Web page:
Take charge of your finances during Financial Literacy Month!
October 20, 2017
By Jane Rooney, Canada’s Financial Literacy Leader
Financial Literacy Month (FLM) is fast approaching! Starting November 1st, an exciting and varied roster of events and activities hosted by Canadian organizations will roll out across the country, all designed to raise awareness about and strengthen financial literacy.
This year’s theme for FLM is Take charge of your finances: It pays to know! It’s designed to encourage Canadians to take concrete actions to better manage their money and reduce their debt, including making a budget, having a savings plan and understanding their financial rights and responsibilities.
I’m very excited to announce that we will be kicking off the month with FCAC’s National Conference on Financial Literacy, which will take place in Montreal on November 1-3. The theme of the conference is Reporting on Progress, Building the Future - Everything Counts! We have a robust agenda, including enlightening guest speakers, plenaries and breakout sessions on timely topics. We will hear about success stories and challenges from people working in the field; we will discuss financial literacy by priority groups; and we will showcase the research that’s being done to evaluate the impact of financial literacy programs and initiatives.
During FLM, we will have weekly sub-themes, which will bring attention to the benefits of basic money management practices at different stages of life and encourage Canadians to reduce debt and save for the future. Here are the highlights:
Week 1: Achieve financial well-being: Greater financial literacy at all stages of life can improve your financial well-being, and also your health. Strong financial well-being has been linked to reduced stress, better physical and mental health, and increased productivity in the workplace. Research has also shown it’s best to deliver financial literacy to people “where they are,” and most adults spend most of their time at work. So you’ll also hear more about workplace financial literacy initiatives during this week.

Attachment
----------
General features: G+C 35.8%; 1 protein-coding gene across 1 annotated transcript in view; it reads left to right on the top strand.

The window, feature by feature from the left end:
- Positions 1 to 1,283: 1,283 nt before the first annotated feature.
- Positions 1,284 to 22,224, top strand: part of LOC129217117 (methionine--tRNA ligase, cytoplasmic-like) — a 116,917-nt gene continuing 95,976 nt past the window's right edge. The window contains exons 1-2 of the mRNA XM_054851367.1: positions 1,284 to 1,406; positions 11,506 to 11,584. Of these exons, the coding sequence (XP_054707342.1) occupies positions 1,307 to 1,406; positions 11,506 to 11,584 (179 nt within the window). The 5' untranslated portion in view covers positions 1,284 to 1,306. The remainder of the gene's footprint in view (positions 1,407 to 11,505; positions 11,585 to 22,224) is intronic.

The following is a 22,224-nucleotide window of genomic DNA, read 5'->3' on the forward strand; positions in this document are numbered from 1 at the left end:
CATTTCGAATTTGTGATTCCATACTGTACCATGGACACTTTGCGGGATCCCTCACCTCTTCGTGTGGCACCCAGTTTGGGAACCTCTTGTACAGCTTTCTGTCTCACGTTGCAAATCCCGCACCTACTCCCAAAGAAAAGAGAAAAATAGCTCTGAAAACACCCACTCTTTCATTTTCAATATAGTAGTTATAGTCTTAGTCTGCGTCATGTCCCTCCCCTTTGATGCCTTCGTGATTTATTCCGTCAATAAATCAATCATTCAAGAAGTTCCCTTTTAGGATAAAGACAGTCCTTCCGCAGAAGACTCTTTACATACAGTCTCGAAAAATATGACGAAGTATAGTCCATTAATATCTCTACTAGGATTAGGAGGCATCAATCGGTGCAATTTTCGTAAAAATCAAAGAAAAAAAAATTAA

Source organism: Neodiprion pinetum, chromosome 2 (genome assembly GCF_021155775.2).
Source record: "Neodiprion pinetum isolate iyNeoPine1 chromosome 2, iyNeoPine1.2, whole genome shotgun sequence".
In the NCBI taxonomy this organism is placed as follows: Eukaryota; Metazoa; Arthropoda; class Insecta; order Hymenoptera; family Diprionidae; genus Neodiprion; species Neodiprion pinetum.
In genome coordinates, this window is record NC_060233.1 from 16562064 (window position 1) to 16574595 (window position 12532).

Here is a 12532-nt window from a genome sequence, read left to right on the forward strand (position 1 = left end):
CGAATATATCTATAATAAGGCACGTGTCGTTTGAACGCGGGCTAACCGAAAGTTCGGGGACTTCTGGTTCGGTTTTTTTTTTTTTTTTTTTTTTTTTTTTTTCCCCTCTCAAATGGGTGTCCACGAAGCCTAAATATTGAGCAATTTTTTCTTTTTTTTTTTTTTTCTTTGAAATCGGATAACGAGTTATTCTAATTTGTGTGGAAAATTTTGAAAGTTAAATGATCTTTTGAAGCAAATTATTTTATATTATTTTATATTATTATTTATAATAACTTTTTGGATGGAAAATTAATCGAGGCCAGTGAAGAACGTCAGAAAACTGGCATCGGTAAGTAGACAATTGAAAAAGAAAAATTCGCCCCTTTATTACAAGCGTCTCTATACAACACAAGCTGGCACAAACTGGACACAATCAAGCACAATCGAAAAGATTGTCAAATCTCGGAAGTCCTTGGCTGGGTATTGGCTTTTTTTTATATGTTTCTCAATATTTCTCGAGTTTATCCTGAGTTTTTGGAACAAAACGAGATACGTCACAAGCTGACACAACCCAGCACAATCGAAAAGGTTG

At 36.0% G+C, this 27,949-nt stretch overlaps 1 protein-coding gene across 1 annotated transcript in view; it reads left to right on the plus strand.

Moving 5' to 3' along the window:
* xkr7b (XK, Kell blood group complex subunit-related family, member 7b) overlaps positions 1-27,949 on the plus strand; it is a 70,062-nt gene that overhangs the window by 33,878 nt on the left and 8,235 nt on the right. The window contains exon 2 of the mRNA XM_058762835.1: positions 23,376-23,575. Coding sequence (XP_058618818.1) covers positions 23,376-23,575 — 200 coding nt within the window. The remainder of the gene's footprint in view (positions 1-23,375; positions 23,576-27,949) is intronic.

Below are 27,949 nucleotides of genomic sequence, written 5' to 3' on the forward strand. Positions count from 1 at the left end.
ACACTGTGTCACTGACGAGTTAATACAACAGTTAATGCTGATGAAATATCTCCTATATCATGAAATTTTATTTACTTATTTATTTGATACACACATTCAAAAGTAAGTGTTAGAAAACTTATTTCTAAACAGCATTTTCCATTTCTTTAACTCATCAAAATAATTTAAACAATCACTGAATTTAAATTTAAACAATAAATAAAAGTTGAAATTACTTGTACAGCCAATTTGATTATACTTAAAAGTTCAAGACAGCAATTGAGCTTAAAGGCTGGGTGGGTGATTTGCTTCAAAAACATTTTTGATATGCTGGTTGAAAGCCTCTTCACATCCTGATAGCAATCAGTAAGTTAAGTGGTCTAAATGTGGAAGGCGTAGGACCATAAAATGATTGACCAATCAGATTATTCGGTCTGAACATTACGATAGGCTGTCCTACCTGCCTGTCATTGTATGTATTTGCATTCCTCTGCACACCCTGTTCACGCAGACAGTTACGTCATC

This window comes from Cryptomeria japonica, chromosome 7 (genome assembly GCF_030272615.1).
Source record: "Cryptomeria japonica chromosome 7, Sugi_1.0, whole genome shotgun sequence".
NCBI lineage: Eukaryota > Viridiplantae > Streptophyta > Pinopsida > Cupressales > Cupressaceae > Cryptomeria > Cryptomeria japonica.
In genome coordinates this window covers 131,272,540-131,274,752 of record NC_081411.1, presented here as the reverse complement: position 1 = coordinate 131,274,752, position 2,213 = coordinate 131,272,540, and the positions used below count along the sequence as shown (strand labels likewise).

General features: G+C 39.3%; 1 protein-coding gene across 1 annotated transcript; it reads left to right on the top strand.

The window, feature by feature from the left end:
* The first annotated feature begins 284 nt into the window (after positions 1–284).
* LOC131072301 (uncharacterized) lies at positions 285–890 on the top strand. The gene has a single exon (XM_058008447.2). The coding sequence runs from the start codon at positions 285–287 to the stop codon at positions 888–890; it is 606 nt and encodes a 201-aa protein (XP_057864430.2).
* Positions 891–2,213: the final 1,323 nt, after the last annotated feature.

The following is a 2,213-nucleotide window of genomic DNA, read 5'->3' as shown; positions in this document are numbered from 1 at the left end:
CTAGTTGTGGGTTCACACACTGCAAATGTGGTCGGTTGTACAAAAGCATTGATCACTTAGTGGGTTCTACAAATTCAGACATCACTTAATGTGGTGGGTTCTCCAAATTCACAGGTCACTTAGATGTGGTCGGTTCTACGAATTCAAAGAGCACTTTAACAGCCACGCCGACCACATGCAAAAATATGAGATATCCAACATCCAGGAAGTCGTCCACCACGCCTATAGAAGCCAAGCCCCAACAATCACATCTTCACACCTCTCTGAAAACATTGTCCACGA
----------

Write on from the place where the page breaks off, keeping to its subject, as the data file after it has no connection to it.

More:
Week 2: Live within your means: It isn’t always easy to live within your means. Sometimes, small changes to your daily spending habits can add up to big savings over time. But how do you get started? Here are some ideas: make a budget, track your spending, spend less than you earn, and get in the habit of saving for bigger purchases instead of using credit.
Week 3: Manage money for student life: Learning how to manage money and debt wisely when you are young will help you avoid costly mistakes and reach your goals – in education and in life. The basics of money management for post-secondary students include: understanding the risks of student debt, making a budget, applying for scholarships, bursaries and grants, using credit wisely, paying your bills on time, understanding the terms of a contract before you sign one, and doing your taxes to access benefits you may be entitled to.
Week 4: Teach children about money: You are never too young to learn about how to manage money, plan and save for the future, and protect yourself from fraud and financial abuse. We need to start talking with our children about money early, to help them grow up to be people who are more likely to achieve financial well-being. This way, children will learn early how to make good decisions about spending, understand the difference between needs and wants, save for the future, practice good financial habits, and use credit responsibly.
Week 5: Know your financial rights and responsibilities: Canadians enjoy consumer protection when it comes to financial products and services. Consumers have rights, but they also have the responsibility to know about their obligations as a depositor and borrower. We will discuss the rights and responsibilities of the financial consumer in this last week of FLM.
I hope you can find time to participate by attending FLM events near you or hosting one! Strengthening the financial literacy of our citizens is ever more crucial. In these economic times of high debt and low savings, and in a more complex and rapidly-changing digital marketplace, Canadians need the knowledge, skills and confidence to make informed financial decisions.
With that as our goal, when we work together, it really pays off, no matter how big or how small the initiative. So keep up the great work, and stay tuned!
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